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Sunday, Sep 22, 2019

Onam 2019: Onam date, history and significance of Kerala’s harvest festival

The festival is celebrated to honour the much-beloved demon King Mahabali, who is believed to return to Kerala during Onam.

more-lifestyle Updated: Sep 11, 2019 10:19 IST
HT Correspondent
HT Correspondent
Hindustan Times, Delhi
Malyali community of Mahabali Nagar decorated Bhopal`s biggest Pookkalam to welcome the emperor Mahabali ahead of Onam festival in Bhopal, India, on Sunday, August 23, 2015. (Photo by Mujeeb Faruqui/ Hindustan Times)
Malyali community of Mahabali Nagar decorated Bhopal`s biggest Pookkalam to welcome the emperor Mahabali ahead of Onam festival in Bhopal, India, on Sunday, August 23, 2015. (Photo by Mujeeb Faruqui/ Hindustan Times)(Hindustan Times)
         

The harvest festival of Onam is celebrated across India and the world, and is majorly a festival for Keralites. The festival falls on the 22nd nakshatra Thiruvonam, in the Malayali calendar month of Chingam, and marks the beginning of the Malayalam calendar which is called Kolla Varsham.

The festival usually falls in the months of August and September, and is spread over ten days. The festival kicks off on the day known as Atham, and culminates on the tenth day, known as Thiru Onam or Thiruvonam, which is the most auspicious day during Onam. This year, Onam will be celebrated from September 1 onwards.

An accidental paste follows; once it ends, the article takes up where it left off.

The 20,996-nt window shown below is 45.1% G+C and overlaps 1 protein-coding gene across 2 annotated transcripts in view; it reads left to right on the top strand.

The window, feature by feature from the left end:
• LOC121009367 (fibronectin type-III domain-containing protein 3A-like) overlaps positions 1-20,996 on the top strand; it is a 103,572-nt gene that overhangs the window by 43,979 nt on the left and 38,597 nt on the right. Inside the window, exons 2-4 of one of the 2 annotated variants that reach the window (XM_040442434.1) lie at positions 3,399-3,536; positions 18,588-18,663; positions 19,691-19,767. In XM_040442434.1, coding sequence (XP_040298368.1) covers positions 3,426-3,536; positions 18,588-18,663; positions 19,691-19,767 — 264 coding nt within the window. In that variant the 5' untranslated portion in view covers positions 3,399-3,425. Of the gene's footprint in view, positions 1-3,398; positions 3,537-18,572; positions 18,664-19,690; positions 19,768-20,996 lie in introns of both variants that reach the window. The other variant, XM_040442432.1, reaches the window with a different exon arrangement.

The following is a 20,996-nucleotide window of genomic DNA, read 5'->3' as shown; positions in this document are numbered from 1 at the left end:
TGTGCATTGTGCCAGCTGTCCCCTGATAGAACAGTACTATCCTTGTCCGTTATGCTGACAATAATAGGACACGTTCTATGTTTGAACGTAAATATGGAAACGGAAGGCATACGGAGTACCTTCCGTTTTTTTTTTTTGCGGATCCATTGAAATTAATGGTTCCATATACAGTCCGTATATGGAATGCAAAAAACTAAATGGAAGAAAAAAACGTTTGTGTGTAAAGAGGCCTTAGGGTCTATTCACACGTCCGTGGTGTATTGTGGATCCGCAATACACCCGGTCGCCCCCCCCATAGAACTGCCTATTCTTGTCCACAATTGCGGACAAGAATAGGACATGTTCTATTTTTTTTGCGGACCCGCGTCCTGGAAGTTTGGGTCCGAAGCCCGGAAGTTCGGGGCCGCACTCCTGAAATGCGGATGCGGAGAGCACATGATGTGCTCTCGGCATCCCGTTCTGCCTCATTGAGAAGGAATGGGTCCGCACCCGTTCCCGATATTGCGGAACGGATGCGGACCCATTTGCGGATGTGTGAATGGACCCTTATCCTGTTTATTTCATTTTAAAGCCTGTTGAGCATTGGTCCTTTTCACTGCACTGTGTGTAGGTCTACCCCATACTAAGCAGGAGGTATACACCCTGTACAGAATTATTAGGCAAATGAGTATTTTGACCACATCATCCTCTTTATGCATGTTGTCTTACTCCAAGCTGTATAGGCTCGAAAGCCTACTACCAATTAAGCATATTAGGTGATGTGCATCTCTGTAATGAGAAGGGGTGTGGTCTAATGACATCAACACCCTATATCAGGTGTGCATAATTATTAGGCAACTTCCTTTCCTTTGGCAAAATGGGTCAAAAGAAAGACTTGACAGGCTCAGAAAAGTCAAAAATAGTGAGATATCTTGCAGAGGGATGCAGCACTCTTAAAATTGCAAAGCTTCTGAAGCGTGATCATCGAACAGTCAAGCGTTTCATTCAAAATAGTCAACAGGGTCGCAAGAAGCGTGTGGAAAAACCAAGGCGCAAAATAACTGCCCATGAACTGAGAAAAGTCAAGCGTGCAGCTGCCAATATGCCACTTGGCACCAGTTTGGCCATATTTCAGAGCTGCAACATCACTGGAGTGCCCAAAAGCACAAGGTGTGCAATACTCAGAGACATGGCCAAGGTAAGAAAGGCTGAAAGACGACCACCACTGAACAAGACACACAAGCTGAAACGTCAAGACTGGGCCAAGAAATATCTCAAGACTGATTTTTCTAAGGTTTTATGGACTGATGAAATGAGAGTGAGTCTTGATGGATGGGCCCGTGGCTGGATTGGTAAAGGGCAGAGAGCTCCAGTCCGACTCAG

The festival is celebrated to honour the much-beloved demon King Mahabali, who is believed to return to Kerala during Onam.

Why is Onam celebrated?

Legend has it that Kerala was ruled by the demon King Mahabali of the Asura tribe and the kind-hearted king was much loved by the masses. The gods got very insecure by how popular Mahabali was and asked Lord Vishnu to help contain Mahabali.

This is when Lord Vishnu took on his fifth avatar,in the form of the Brahmin dwarf, Vamana and visited King Mahabali. When King Mahabali inquired what Vamana wished for, he was told – three paces of land. When he was granted this, Vamana grew in size and with the first pace he covered the sky, and with the second he covered the netherworld.

When it came to the third pace, King Mahabali offered his own head. This impressed Lord Vishnu very much, so he granted Mahabali the right to visit his people every year during Onam.

What are the rituals followed during Onam?

During the harvest festival, believers bathe, offer prayers, participate in dances and draw flower rangolis called pookkalam outside their doors. Traditional feasts called sadya are served on banana leaves on this day.

People also participate in Vallam Kali (boat races), Pulikali (tiger dances), Onathappan (worship), Onam Kali, Tug of War, Thumbi Thullal (women’s dance), Kummattikali (mask dance), Onathallu (martial arts), Onavillu (music), Kazhchakkula (plantain offerings), Onapottan (costumes), Atthachamayam (folk songs and dance), among other fun activities.

What does the traditional feast include?

The traditional Onam sadya is a feast that consists of 26 dishes and is served during Onam. Some of the traditional dishes include Kalan (sweet potato and yam coconut curry), Olan (white gourd in coconut curry), Avial (seasonal vegetables in coconut curry), Kootu curry (made with chickpeas), rasam and the much-loved traditional dessert, Parippu payasam.

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First Published: Aug 31, 2019 11:42 IST